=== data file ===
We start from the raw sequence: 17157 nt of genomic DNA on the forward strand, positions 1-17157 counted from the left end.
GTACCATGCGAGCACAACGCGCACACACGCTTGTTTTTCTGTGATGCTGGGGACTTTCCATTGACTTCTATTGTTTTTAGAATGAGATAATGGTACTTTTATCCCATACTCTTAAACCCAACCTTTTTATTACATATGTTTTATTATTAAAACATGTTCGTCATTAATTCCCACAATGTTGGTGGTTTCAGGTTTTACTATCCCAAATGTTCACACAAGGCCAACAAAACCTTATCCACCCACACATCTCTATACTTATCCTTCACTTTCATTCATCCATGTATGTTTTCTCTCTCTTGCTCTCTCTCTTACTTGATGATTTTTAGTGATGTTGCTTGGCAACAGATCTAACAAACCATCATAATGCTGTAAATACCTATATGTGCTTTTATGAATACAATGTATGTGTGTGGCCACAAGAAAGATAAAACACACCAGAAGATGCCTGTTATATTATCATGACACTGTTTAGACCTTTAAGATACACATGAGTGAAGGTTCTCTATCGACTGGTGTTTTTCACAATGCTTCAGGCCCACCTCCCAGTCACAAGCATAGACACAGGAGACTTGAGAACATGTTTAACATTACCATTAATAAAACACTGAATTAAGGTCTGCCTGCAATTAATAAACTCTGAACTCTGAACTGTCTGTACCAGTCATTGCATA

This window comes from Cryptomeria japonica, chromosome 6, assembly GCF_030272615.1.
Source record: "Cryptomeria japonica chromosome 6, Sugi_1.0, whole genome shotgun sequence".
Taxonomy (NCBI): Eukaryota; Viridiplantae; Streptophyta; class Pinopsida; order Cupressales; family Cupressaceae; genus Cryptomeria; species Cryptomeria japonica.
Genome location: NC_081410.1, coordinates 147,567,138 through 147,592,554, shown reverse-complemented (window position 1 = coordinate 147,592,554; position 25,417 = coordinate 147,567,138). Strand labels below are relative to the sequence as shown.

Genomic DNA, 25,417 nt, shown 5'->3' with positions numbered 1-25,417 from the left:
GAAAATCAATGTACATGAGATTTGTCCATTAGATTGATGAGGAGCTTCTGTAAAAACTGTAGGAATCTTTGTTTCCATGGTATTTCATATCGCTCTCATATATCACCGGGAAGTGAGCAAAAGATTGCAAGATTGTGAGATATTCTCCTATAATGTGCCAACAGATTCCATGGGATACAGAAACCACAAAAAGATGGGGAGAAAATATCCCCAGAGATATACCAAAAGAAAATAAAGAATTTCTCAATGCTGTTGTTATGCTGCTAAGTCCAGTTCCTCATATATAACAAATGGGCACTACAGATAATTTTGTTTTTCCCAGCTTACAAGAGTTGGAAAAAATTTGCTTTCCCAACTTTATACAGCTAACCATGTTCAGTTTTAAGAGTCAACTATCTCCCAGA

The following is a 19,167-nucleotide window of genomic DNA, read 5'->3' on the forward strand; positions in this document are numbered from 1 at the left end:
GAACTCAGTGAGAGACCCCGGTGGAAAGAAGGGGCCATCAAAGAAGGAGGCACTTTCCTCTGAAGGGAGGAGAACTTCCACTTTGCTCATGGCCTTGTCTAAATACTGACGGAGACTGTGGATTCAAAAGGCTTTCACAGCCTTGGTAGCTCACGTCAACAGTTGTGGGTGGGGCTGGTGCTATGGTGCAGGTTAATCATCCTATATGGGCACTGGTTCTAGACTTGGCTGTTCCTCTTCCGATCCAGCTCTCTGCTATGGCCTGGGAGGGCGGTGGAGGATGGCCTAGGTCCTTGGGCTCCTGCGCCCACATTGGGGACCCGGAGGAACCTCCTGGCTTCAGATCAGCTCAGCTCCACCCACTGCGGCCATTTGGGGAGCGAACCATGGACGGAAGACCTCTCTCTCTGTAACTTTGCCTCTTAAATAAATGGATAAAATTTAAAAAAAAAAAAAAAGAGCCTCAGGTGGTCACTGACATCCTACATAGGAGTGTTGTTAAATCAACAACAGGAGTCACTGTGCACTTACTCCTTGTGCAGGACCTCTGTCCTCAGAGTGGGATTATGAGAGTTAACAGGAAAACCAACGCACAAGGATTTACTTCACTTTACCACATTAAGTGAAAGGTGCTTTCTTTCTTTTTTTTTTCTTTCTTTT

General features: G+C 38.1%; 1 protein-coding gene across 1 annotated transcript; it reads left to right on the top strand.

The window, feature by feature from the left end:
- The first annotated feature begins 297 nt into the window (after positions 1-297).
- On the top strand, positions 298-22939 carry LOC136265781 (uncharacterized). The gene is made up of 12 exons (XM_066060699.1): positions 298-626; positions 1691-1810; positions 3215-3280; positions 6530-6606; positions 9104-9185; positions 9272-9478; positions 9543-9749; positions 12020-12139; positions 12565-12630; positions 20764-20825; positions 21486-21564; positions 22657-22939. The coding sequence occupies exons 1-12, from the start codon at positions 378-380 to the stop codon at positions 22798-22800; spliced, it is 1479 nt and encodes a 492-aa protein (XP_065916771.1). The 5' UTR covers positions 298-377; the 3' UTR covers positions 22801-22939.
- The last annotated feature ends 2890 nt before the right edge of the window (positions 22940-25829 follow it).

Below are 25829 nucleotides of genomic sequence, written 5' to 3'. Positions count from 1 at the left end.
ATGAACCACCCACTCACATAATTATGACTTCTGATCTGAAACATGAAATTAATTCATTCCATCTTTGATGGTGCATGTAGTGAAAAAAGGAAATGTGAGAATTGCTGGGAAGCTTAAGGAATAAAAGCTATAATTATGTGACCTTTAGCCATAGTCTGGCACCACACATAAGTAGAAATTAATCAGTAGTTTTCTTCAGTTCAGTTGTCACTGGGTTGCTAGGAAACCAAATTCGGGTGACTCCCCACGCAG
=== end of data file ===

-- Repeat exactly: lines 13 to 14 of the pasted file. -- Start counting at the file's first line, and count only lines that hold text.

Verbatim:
- The first annotated feature begins 297 nt into the window (after positions 1-297).
- On the top strand, positions 298-22939 carry LOC136265781 (uncharacterized). The gene is made up of 12 exons (XM_066060699.1): positions 298-626; positions 1691-1810; positions 3215-3280; positions 6530-6606; positions 9104-9185; positions 9272-9478; positions 9543-9749; positions 12020-12139; positions 12565-12630; positions 20764-20825; positions 21486-21564; positions 22657-22939. The coding sequence occupies exons 1-12, from the start codon at positions 378-380 to the stop codon at positions 22798-22800; spliced, it is 1479 nt and encodes a 492-aa protein (XP_065916771.1). The 5' UTR covers positions 298-377; the 3' UTR covers positions 22801-22939.